Projects ranged from interviewing and making public interviews of faculty, administration, and students explaining what see as the value and limits of a Quest degree, to a video trying to capture the subjective experience of Quest, made public to students online via Facebook and other social media. Another group created a series of interviews of faculty, students, and administrators. They asked their interviewees to give their personal story of their relationship with Quest and their own educational philosophies. This included criticism of challenges still facing Quest. They explored getting these videos included as part of the admissions promotional materials. Students thought it would be powerful and unique for Quest to have critical personal narrative as part of their promotional materials. Building out of challenges with their project, one student has longer term plans (the most sustainable/promising public works project) to get a collective student mural on campus (as part of a larger initiative to give student artists more ownership of Quest space).

I also worked on facilitating relational dialogues and networking for future Public Achievement projects at Quest University. I coordinated a meeting between Quest University and Alder College leadership (Dr. Jenn Schuberth  and Dr. John Urang), a new innovative two year liberal arts program (toward a Bachelor’s) for traditionally underserved communities in Portland, Oregon. I initiated this dialogue so these innovative institutions could share best practices about mobilizing for change and founding new civic/community driven institutions of higher education. The second goal was for Alder College leadership to get advice from a young institution that shares many of the same values, and has learned much in its first decade of operation, about challenges, “what to do,” and “things they would do differently.” The event has led to important and lasting relationships between the two institutions.

These projects had their share of challenges. After years of cultivating a sense that education is something “that happens to you” instead of “something you do,” it is hard for students to shake off their passive learning expectations, nevermind the challenges of facilitating that transformation as a young teacher. Even in an institution as innovative as Quest, helping students find the resources to feel and engage in ownership of their education is not easy. Further, as these courses were for students newer to Quest, it often proved a challenge to be thrown in the deep end with such autonomy. I have learned from, and worked closely with, Quest faculty to find the tools that can help translate the value of “owning your education,” and cultivate civic empowerment. I’m proud to have worked with them and very grateful for their support and mentorship. I too have a lot to learn about facilitating and engaging in Public Work.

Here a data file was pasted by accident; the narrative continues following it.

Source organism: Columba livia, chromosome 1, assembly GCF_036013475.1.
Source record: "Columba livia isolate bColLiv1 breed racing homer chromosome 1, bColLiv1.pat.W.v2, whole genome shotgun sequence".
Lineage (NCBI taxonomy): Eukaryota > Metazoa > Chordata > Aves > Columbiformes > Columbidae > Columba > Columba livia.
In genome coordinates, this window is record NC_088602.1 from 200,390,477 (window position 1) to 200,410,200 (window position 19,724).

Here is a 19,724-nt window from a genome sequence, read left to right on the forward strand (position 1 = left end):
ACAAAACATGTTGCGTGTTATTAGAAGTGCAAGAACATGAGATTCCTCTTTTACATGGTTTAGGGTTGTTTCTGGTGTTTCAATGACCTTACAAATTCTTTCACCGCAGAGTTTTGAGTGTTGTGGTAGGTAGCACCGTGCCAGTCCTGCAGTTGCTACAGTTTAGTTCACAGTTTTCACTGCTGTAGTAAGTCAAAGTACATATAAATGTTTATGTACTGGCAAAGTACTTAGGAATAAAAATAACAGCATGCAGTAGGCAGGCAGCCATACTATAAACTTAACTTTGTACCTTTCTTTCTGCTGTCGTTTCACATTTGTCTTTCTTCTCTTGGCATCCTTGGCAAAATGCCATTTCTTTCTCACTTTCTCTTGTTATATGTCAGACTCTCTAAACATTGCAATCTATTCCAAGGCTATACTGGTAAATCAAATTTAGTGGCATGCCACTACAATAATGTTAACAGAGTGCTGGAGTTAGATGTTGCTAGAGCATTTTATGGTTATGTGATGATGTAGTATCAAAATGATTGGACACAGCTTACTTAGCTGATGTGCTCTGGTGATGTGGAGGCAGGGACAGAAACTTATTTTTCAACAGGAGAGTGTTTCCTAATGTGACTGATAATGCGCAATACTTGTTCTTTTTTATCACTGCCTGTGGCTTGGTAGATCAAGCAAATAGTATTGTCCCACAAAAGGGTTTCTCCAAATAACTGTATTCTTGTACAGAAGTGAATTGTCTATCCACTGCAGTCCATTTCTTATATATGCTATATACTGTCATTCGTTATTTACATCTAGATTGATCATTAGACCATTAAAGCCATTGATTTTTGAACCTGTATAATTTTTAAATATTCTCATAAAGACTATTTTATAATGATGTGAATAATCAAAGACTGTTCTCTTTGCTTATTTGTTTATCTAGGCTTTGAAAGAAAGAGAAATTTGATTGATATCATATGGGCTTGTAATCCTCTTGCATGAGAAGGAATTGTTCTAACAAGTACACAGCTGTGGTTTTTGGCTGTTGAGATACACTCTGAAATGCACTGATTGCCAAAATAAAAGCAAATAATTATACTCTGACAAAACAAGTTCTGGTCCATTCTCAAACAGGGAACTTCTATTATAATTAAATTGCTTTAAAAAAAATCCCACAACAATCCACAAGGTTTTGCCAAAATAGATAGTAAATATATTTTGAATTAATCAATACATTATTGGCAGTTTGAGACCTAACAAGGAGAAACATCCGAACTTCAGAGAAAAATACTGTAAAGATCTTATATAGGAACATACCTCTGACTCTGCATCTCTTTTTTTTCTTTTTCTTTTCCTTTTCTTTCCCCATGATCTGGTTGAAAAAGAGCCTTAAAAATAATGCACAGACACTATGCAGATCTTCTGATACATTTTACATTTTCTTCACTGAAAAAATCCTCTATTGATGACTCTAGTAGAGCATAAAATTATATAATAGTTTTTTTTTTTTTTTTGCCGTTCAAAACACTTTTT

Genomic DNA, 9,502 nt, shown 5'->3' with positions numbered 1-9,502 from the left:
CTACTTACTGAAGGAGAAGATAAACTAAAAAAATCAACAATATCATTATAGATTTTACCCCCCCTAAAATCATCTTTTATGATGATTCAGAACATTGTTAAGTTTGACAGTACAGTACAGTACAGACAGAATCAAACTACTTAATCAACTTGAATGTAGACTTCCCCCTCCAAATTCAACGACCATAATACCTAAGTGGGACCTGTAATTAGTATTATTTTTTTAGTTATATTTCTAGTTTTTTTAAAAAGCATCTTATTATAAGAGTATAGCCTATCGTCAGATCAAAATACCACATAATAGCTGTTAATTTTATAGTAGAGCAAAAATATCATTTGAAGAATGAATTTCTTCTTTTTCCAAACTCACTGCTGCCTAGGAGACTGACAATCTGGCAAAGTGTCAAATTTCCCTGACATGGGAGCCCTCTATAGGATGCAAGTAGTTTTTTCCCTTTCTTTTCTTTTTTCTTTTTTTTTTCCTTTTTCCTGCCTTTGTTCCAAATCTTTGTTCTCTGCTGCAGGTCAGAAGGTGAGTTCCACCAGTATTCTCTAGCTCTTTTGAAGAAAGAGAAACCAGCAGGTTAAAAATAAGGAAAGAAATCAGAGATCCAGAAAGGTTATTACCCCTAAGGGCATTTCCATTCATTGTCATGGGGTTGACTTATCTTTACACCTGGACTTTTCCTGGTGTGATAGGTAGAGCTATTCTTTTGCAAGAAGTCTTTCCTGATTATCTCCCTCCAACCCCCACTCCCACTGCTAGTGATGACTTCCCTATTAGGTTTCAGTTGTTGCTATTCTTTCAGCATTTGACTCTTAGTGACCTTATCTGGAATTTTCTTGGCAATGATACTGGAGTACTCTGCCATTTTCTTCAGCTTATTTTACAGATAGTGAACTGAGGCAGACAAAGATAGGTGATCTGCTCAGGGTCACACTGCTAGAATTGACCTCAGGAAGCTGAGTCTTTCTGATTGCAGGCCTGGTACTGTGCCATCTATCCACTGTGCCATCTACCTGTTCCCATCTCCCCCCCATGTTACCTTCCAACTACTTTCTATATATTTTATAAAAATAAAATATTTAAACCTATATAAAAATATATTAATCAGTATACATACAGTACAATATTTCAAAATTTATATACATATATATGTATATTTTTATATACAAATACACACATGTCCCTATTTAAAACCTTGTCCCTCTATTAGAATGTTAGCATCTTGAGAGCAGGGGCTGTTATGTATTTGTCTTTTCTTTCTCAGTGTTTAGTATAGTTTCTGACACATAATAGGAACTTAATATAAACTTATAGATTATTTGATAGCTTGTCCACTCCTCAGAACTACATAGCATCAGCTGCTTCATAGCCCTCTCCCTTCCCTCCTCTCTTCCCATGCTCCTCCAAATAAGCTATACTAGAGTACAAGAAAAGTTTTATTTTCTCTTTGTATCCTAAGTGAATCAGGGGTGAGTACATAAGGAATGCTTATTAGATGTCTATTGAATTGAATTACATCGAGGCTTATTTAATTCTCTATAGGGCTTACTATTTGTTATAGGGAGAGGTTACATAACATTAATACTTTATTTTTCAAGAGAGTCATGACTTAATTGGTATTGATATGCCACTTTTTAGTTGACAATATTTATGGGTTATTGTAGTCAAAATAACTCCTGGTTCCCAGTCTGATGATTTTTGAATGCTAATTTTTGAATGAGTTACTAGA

Through these very challenges, there was deep and lasting impact, and the kind of deep learning that Dewey saw at the heart of education. As Sarah, another student in Democracy and Justice put it:

Before coming to Quest, the importance—and reward—of civic involvement and activism never struck me even as something to be concerned with, let alone involved in… I admired the acts of civic involvement I saw, heard, and read about in the news and in my day-to-day life. It all felt like it was tied to something—something important, just beneath my fingertips. And, until the day our Democracy and Justice class brainstormed a final ‘civic’ project, I never felt inspired to get off the sidelines and try to discover it.

For a long time, I believed that having the loudest, strongest, most authoritative voice in the room was the means by which to enact that. And now, after watching the debate, I realize that expressing powerful opinions does not need volume or strength or authority at all. It doesn’t need a Citizenship Club. It doesn’t need unshakeable conviction. No—the only requirement in order to present powerful opinions is a voice.

By having courses where students don’t simply talk about civic life, but practice it, students felt on the concrete level the frustration, messiness, excitement, pride, hope, and empowerment, of democracy as a way of life.

From Ella Baker, to Harry Boyte and George Woods, there are deep waters of experience within this tradition. I have just dipped my toe into deep waters of civic and community schooling.  In this tradition I see the potential of an education that enacts our deepest values instead of just talking about them. It is this deep democracy, a true commonwealth, which harnesses the myriad powerful currents of life, that we seek to facilitate channeling and irrigating more broadly in our culture.


Mapping the Movement: A Relational Discussion with George Woods on Civic and Community Schooling


What would a Copernican revolution look like, for educators interested in a healthy democracy and civic life?  In the last post here, Harry Boyte imagined up-ending the way we see politics in the United States, putting citizens back in the center rather than technocrats, experts, or career politicians. Such a revolution would reject the “us versus them” partisanship with more public work approaches involving citizens.